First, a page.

15 15 Key Questions: Child Welfare  Does the allegation involve intra-familial abuse?  Is the child safe?  Did abuse occur, per WIC Section 300? * Also refer to Trainee Content re: When Consensual Sexual Intercourse is Deemed Child Abuse in California  Is the caregiver able/willing to protect the child?  Is there a viable safety plan to allow the child to stay in the home?

16 16 Key Questions: Law Enforcement  Is the child safe?  Did a crime occur, per the Penal Code?  Is the alleged perpetrator safe in the community?

17 17 Sexual Behaviors  Research has also demonstrated a consistent relationship between sexual abuse and sexual behaviors in pre- adolescent children.  HOWEVER, a broad range of sexual behaviors has been observed in children who do not have a history of sexual abuse.  Important to be aware of what is normal sexual development, including related behaviors, interactions, and feelings for the growing child!

18 18 Exercise: Sexual Behavior Cards What do you think is: NATURAL/HEALTHY, PROBLEMATIC/ OF CONCERN, or ABUSIVE/ SEEK PROFESSIONAL HELP?

19 19 When do sexual behaviors need to be addressed?  Is the behavior putting the child at risk for physical harm, disease or exploitation?  Is the behavior interfering with the child’s development, learning, social or family relationships?  Is the behavior violating a rule?  Is the behavior causing the child to feel confused, embarrassed, or bad?  Is the behavior causing others to feel uncomfortable?  Is the behavior abusive because it involves lack of informed consent, some type of coercion or lack of equality?

20 20 Importance of Context Observers of children’s normal sexual behaviors note:  It is curious in nature;  Children involved in normal sex play are generally of similar age, size, and developmental status;  Children participate on a voluntary basis;  It is balanced by curiosity about other aspects of their lives;  Does not usually leave children with deep feelings of anger, shame, fear, or anxiety;  The affect of children regarding their sexual behavior is generally light-hearted and spontaneous.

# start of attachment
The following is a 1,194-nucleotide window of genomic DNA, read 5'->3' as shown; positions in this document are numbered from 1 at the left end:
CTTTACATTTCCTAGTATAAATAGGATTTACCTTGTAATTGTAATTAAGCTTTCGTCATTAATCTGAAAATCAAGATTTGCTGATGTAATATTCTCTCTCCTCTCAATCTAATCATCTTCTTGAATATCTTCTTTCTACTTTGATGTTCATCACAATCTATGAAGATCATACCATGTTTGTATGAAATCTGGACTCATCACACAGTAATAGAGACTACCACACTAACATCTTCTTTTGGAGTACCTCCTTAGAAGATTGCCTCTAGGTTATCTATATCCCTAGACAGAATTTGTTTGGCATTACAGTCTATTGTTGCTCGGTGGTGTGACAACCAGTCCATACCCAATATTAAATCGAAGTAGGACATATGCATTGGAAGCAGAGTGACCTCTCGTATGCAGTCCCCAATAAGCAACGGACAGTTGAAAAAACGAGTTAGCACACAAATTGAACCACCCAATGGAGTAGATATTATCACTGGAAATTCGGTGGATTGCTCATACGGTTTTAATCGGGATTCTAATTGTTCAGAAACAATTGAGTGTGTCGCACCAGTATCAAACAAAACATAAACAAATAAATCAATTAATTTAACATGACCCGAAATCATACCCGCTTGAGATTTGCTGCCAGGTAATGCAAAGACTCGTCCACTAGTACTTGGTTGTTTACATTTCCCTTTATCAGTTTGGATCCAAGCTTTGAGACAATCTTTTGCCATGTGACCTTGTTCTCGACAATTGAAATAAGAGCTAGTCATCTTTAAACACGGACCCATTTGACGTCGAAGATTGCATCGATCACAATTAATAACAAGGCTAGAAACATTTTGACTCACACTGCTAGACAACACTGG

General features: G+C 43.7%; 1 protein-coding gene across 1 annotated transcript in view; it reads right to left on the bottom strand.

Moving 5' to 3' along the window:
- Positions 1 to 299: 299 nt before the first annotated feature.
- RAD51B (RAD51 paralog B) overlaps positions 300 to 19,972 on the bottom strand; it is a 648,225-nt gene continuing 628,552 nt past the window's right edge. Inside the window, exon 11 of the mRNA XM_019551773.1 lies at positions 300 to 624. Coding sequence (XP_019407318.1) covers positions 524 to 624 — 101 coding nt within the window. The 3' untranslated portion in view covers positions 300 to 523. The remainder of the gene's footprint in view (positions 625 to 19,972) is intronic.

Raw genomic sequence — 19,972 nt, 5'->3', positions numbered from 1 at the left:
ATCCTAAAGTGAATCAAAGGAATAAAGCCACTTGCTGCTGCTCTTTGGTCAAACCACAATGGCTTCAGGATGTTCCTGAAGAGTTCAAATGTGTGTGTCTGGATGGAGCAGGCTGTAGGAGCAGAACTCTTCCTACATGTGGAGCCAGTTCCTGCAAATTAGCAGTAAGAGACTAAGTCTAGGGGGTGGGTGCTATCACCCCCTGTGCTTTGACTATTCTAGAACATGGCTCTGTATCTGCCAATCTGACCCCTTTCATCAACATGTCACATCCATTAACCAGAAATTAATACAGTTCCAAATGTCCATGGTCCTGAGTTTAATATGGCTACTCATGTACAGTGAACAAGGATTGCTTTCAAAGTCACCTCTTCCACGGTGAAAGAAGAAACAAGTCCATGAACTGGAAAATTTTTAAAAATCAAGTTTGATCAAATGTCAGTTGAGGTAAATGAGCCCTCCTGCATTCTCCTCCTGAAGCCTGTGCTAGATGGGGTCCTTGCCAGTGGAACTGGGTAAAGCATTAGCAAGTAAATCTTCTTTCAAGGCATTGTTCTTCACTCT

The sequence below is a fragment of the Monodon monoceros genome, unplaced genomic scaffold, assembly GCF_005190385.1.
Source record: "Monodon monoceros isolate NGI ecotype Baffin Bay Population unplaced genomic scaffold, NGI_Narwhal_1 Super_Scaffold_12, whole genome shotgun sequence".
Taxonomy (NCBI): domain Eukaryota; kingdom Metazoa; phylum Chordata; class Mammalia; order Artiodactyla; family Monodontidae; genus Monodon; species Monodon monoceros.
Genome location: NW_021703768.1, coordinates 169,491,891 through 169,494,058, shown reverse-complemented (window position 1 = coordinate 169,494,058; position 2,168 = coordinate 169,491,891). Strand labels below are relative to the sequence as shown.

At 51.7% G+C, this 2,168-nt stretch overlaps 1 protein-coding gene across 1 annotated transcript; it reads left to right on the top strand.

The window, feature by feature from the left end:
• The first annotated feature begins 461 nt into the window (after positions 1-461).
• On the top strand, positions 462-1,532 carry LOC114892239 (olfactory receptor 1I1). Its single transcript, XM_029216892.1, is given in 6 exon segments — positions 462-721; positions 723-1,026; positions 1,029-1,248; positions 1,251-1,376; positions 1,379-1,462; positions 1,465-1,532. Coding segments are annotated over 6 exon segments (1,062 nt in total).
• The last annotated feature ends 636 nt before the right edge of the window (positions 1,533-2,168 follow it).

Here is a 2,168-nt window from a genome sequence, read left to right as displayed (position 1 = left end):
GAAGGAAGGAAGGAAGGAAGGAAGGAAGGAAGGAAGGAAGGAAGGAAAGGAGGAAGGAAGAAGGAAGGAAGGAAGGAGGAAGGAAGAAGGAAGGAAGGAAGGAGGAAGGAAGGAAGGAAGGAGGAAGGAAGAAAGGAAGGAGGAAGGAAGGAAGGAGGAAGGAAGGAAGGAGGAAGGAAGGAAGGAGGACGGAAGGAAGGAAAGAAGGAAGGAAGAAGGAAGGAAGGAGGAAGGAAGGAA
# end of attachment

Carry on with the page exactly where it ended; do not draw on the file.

21 21 Adolescent Sexual Experience Quiz  What do you know?  Are these statements TRUE or FALSE?

22 22 Child Sexual Abuse in a Cultural Context  Acceptance and manifestation of sex and sexuality within cultures  Appropriate and inappropriate sexual behaviors and participants  Sanctions  Sexual orientation, gender identification  Assignment of responsibility and/or “blame”

23 23 Cultural Aspects of Shame in Child Sexual Abuse  Responsibility for the abuse  Failure to protect  Fate  Damaged goods  Virginity  Predictions of a shameful future Promiscuity, homosexuality, sexual offending  Re-victimization  Layers of shame

24 24 Gender & Sexual Orientation Issues  Double standard for males and females  Sexual orientation

25 25 Elements to consider in Identifying Child Sexual Abuse  Commonly referred to as “indicators”  Four broad areas:  Reporting (including aspects of the allegation and disclosure);  Physical (including medical indicators);  Behavioral (including emotional indicators for the victim); and  Familial (including family and caregiver dynamics)

26 26 Remember... Presence of Indicators ≠ Abuse

27 27 Reporting Elements  Credibility of the report (and the reporter)  Type and credibility of the child’s disclosure  Corroboration of disclosure/report  Statements about prior unreported sexual abuse  History of CWS involvement

28 28 Physical Elements  Presence of illness or injury (ies)  Report of past illness or injury (ies)  Explanation of illness or injury (ies)  Developmental abilities of alleged victim  Developmental abilities of alleged perpetrator  Medical assessment findings

29 29 Physical Elements: Medical Assessments When? In all cases in which the most recent episode of abuse/assault occurred within the last 72 hours When penetration is disclosed, regardless of time To assess any injury/pain/physical complaints of the child When the child would benefit from a medical opinion Know your county’s protocols!

30 30 Behavioral Elements  History of sexually abusive behavior by someone in the home or with access to the child  Developmentally or socially inappropriate sexual knowledge and/or sexual behavior by alleged victim  Self-protective behavior by alleged victim  Indicators of emotional distress by alleged victim  Coaching or grooming behaviors

31 31 Behavioral Elements: Emotional Distress Trauma-related indicators:  Physiological reactivity/Hyperarousal (hypervigilance, panic and startle responses, etc.)  Retelling and replaying of trauma and post-traumatic play  Intrusive, unwanted images and thoughts and activities intended to reduce or dispel them  Sleeping disorders with fear of the dark and nightmares  Dissociative behaviors (forgetting the abuse, placing self in dangerous situations related to the abuse, inability to concentrate, etc.)